Myth: Small-breasted women have less chance of getting breast cancer.

Reality: There’s no connection between the size of your breasts and your risk of getting breast cancer. Very large breasts may be harder to examine than small breasts, with clinical breast exams—and even mammograms and MRIs—more difficult to conduct. But all women, regardless of breast size, should commit to routine screenings and checkups.

Myth: If you’re at risk for breast cancer, there’s little you can do but watch for the signs.

Reality: There’s a lot that women can do to lower their risk, including losing weight if they’re obese, getting regular exercise, lowering or eliminating alcohol consumption, being rigorous about examining their own breasts, and having regular clinical exams and mammograms. Quitting smoking wouldn’t hurt either.

Some high-risk women also choose to have a prophylactic mastectomy to decrease their risk by roughly 90%. They can take other proactive steps such as having regular MRIs, exploring chemoprevention with treatments such as tamoxifen, and participating in clinical trials.

Myth: Women with lumpy breasts (also known as fibrocystic breast changes) have a higher risk of developing breast cancer.

Reality: In the past, women with lumpy, dense, or fibrocystic breasts were believed to be at higher risk of getting breast cancer, but there doesn’t appear to be a connection after all. However, when you have lumpy breasts, it can be trickier to differentiate normal tissue from cancerous tissue, so you may experience false alarms. Women with fibrocystic breasts often follow up their mammograms with an ultrasound.

Myth: Fertility treatments increase the risk of getting breast cancer.

Reality: Given estrogen’s connection to breast cancer, fertility treatments have come under suspicion. But several studies have found that prospective moms are likely to have no higher risk of breast cancer. As yet, no large, long-term, randomized studies have eliminated this concern entirely; it merits more research to find a definite answer.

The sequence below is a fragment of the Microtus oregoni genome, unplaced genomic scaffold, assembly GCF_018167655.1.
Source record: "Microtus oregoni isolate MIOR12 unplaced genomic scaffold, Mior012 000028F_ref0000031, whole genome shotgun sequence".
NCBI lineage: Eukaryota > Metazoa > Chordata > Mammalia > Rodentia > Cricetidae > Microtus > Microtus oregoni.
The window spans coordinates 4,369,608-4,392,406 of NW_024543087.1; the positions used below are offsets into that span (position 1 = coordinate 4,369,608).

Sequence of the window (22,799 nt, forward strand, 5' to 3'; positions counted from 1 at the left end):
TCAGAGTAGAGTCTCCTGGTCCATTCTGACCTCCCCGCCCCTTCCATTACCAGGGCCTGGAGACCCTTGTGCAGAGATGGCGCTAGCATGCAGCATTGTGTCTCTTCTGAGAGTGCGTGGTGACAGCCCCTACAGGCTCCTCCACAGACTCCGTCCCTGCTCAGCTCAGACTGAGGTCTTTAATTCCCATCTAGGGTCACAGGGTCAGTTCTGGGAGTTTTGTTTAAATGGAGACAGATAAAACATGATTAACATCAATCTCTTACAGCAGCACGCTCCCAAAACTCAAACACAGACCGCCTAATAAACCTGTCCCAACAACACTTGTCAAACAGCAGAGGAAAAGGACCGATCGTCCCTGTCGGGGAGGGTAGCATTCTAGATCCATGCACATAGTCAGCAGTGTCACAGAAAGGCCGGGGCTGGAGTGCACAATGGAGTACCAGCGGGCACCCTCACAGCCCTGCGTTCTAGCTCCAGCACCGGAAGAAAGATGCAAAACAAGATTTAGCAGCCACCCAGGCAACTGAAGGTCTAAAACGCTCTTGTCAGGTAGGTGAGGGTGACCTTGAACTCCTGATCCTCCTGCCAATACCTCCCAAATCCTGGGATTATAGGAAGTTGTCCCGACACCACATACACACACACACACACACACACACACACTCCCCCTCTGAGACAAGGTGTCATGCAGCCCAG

For the complete list of busted myths, visit health.com and see their 25 Breast Cancer Myths Busted slideshow.

Healthy Tip of the Day: Instead of grabbing your usual head of lettuce at the store this week, try some darker greens like spinach, arugula, or kale. Dress them up with some oil and vinegar for a new flavor.

Game Day Eating

For most, football season means mindlessly munching on anything from chicken wings to handfuls of greasy chips at a tailgate. Some eat in celebration and others eat in mourning for a lost game. Whatever the reason, a serious amount of junk usually makes its way into our systems every Friday and Saturday night. (Who doesn’t love greasy food, though?!)

Unfortunately, these kinds of indulgences, plus those holiday feasts from November through December, can really add up at the end of a season. So this year, try some of these healthy spins on classic tailgate and football party foods. I promise, you’ll thank your stars when you don’t have to start the New Year with yet another weight resolution!

Chile Con Queso

· 2 tsp extra-virgin olive oil
· 1 medium onion, chopped
· 2 cloves garlic, minced
· ½ cup pale ale, or other light-colored beer
· 1 ½ cups low-fat milk, divided
· 3 tbsp cornstarch
· 1 ¾ cups shredded sharp Cheddar
· 1 10-ounce can diced tomatoes with green chiles, drained, or 1 ¼ cups drained petite-diced tomatoes
· 2 tbsp lime juice
· 1 tsp salt
· 1 tsp chili powder
· Cayenne pepper, to taste
· ¼ cup scallions
· 2 tbsp chopped fresh cilantro


1. Heat oil in a large saucepan over medium heat. Add onion and garlic and cook, stirring, until soft and beginning to brown, 4-5 minutes. Add the beer and cook until reduced slightly, about 1 minute. Add 1 cup of milk and bring to a simmer.